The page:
On 10 March 2022, the Bharatiya Janata Party won the assembly elections in Uttar Pradesh and set a few records in the process. The BJP became the first party to win two consecutive assembly elections in the state since 1985, and Ajay Singh Bisht, popularly known as Yogi Adityanath, will become the first chief minister in the state’s history to complete a full tenure and win a second successive term. While the saffron party won fewer seats this time—255—compared to its tally of 312 in 2017, it increased its vote share from 39.67 percent in 2017 to 41.29 percent. This is a signal that the power equation in the state heavily favours the BJP despite the fight put up by the Samajwadi Party, which emerged as the principal opposition party, with a vote share of 32.06 percent, as compared to its previous tally of 21.82 percent.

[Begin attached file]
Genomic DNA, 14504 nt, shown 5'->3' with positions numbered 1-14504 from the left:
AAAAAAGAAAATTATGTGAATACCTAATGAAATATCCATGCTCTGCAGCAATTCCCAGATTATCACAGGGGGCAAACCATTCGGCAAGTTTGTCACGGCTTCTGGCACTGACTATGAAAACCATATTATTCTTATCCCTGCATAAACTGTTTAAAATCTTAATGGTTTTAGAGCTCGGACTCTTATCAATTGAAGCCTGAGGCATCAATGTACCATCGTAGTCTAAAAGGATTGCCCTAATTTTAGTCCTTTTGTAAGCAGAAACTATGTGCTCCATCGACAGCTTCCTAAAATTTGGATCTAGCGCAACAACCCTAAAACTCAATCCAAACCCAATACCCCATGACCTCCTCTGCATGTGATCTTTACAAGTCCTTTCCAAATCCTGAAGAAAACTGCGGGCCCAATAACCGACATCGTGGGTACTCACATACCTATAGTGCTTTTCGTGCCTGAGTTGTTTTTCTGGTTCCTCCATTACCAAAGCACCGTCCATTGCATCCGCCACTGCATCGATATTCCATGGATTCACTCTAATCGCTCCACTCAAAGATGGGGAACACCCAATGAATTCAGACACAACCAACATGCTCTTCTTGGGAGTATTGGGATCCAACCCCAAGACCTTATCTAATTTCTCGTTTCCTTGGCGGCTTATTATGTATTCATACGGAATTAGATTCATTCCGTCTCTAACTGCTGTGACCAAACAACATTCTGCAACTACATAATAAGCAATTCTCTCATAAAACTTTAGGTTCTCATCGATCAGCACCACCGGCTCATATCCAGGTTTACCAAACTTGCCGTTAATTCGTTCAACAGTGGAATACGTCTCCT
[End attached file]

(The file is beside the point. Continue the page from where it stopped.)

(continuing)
The enthusiastic participation of huge crowds in the SP’s campaign rallies seemed to suggest that its electoral planks of social justice and unity would provide tough competition to the Hindutva politics of the BJP. The results, however, raised several questions. Why were the pertinent issues of unemployment, inflation, the mishandling of the COVID-19 pandemic, the menace of stray cattle, communal polarisation and the farmer’s protest not reflected in the populace’s electoral choices?
The fact is that, over the years, the BJP has given more importance to caste equations in Uttar Pradesh than any other party. It has assiduously courted, drawn and consolidated the votes of non-Yadav Other Backward Classes and the non-Jatav Dalits. In a previous piece in The Caravan, I wrote that, despite right-wing analysts attributing the BJP’s victories in 2014 and the 2017 state elections to the “Modi wave,” those results owed more to the decentralisation of the state’s OBCs. The results of the 2022 election confirm my assertion.